While I realize my story is of little consequence to anyone else, and with all due respect to human life and to those of you who are against the death penalty, I am totally for it. If I could have pulled a switch, injected him, or had the opportunity to participate in a firing squad just to watch the scum that murdered my sister get what he has coming, I would gladly do it–with no guilt or remorse. Because of someone who possessed power and who abused it, each family suffered.

    Nevertheless, it is very important to me that those who read my comments understand that regardless of what that particular policeman did, I maintain a tremendous respect for those who put their lives on the line everyday to protect and serve our society. My contempt is for this one person. However, because I understand what it is like to lose someone you love to totally senseless violence, I and I am sure many others who have survived this type of violence firmly believe that if you needlessly take a life, you must forfeit yours.

  3. I have no problem with the principle of the death penalty. People like Lemuel Smith don’t need to share the planet with the rest of us. (http://en.wikipedia.org/wiki/Lemuel_Smith)

    That said, if the state is going to take the life of its citizens for their crimes it needs to be 100 percent certain every time. The racism and prosecutorial misconduct rampant in the criminal justice system is well-documented. (http://www.huffingtonpost.com/2013/08/01/prosecutorial-misconduct-new-orleans-louisiana_n_3529891.html) Crime labs fabricate evidence.
    (http://www.innocenceproject.org/understand/Forensic-Science-Misconduct.php)

    Since the state clearly cannot carry out criminal justice at anywhere near the level of perfection it should be in capital punishment cases, it should stop trying.

  4. jenny9213 says:

    What occurs when an innocent human being is executed? Society (those that actually know) is filled with guilt and become repulsed at the idea of the death penalty but those thoughts are completely forgotten when another person is murdered and they have someone to blame whether they’re guilty or not. Society is easily swayed between being horrified that a possibility exist that innocent humans are executed and wanting revenge for a victim(s).
    Revenge reminds me of the saying “An eye for an eye”. Whenever I think of this phrase it brings to mind that perhaps society will like us to forget civilization in order to obtain justice. Is that the worth of justice? What we’ve upheld throughout time and time again; that we are different from animals because we are civilized.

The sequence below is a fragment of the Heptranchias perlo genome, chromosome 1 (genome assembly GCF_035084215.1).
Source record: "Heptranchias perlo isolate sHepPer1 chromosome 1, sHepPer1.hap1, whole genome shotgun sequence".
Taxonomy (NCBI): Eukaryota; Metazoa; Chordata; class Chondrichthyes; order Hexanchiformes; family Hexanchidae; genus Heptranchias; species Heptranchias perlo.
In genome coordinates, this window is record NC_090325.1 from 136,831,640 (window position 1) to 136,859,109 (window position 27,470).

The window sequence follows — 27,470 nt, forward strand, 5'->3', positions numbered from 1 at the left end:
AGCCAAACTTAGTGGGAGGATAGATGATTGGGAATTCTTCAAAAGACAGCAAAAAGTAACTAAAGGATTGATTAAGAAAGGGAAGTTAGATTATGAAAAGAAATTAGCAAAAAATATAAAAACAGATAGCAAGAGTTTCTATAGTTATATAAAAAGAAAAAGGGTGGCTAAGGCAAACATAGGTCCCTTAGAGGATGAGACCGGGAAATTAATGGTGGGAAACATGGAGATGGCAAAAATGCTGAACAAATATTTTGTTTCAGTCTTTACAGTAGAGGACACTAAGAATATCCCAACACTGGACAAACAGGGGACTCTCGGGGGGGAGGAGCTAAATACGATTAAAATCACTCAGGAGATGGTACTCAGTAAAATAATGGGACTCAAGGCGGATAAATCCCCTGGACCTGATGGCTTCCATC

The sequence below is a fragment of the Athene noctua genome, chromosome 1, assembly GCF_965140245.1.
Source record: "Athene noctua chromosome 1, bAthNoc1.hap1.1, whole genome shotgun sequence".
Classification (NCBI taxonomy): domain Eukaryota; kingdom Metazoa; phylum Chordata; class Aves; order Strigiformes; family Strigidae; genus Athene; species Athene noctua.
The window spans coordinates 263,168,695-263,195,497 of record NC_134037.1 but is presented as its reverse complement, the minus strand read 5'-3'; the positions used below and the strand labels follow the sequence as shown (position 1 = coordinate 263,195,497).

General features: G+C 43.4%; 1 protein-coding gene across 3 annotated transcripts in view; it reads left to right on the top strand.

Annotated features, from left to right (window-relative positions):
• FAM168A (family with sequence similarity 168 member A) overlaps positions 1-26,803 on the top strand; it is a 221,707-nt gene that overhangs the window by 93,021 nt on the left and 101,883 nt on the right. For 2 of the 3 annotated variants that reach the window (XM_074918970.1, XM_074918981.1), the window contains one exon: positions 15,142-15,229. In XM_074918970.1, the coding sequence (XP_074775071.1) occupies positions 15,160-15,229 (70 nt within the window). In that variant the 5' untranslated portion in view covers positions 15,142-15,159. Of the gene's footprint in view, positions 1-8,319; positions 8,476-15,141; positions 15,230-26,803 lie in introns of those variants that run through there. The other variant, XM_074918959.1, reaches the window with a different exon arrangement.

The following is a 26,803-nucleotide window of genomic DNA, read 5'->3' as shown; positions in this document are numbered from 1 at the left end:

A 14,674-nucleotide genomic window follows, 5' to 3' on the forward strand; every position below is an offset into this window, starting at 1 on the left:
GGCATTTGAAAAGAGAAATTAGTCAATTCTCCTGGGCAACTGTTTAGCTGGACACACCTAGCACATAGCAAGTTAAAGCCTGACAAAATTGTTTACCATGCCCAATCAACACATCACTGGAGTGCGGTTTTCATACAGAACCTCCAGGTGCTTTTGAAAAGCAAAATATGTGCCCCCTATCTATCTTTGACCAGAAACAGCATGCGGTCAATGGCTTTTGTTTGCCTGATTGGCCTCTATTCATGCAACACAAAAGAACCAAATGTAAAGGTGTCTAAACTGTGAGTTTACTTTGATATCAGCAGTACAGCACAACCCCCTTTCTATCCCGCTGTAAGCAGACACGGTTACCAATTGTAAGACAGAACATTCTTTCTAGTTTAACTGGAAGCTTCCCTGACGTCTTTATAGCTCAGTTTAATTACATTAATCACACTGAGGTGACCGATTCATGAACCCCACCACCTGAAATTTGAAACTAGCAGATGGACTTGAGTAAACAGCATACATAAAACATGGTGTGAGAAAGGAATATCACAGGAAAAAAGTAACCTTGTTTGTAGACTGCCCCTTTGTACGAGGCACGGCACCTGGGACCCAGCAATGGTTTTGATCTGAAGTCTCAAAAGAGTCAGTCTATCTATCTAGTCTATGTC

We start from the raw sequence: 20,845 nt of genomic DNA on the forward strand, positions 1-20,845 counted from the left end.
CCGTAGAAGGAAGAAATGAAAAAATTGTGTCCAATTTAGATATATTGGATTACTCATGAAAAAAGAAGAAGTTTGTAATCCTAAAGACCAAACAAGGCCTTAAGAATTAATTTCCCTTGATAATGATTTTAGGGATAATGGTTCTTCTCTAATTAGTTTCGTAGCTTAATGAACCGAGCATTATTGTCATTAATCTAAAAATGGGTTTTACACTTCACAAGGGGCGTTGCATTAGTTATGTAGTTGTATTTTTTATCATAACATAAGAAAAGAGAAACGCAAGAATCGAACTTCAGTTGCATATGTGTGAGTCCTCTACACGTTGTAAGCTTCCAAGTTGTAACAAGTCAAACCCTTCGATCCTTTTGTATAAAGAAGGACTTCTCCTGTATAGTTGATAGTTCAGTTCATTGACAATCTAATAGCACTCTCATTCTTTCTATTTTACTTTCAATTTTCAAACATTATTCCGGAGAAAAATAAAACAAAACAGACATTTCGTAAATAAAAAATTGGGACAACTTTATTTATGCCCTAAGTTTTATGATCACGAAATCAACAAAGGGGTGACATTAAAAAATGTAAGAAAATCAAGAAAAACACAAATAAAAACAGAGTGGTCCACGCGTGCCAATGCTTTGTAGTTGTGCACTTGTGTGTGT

Two arguments that have always seemed inconceivable to me and are reiterated over and over for the permitting of capital punishment are the deterrent of crime and the biggest argument at fault for me is: justice is better served. The notion that capital punishment deters crime is indeed quite the opposite. In the following, it shows a sizable difference in murder rates between the states that have the death penalty and those that don’t. The facts may stop in 2006 in these statistics but it is reasonable to say that the percent will continue to be in favor of the states with non- death penalty.
    http://www.deathpenalty.org/article.php?id=82
    Considering the faultiest argument for me in capital punishment, I honestly believe that no one wins. Considering that most of the time there is a possibility that the convicted to death may be innocent. Personally, life sentences may not be enough for the family and friends of the victim(s) after a loss but it is the only solution that I find that may salvage a person convicted and even those that wish for their conviction in case it is later found out that they are indeed innocent of the crime. Not only that, but this brings me to the beginning, “An eye for an eye.” What makes it alright for the decision makers to take another human being from their mother, father, sister, brother, and/or friends? Two negatives aren’t making a positive but rather still obtaining a negative. Personally, I believe that the life sentence is certainly much more humane than taking a life for another life and isn’t as terrible as executing an innocent person.
    The thought that another human being or a group of human beings are able to decide the death of someone because it supposedly deters crime and serves true justice is appalling. If I simplify it, the execution of someone is because the life sentence seems too weak to societies liking. Take into consideration, that these are only two arguments in this controversial topic that has been at opposition for longer than my life. You may be at one of the end’s of the spectrum of this topic or even in the middle but for me it is clear that I am completely at opposition of the death penalty.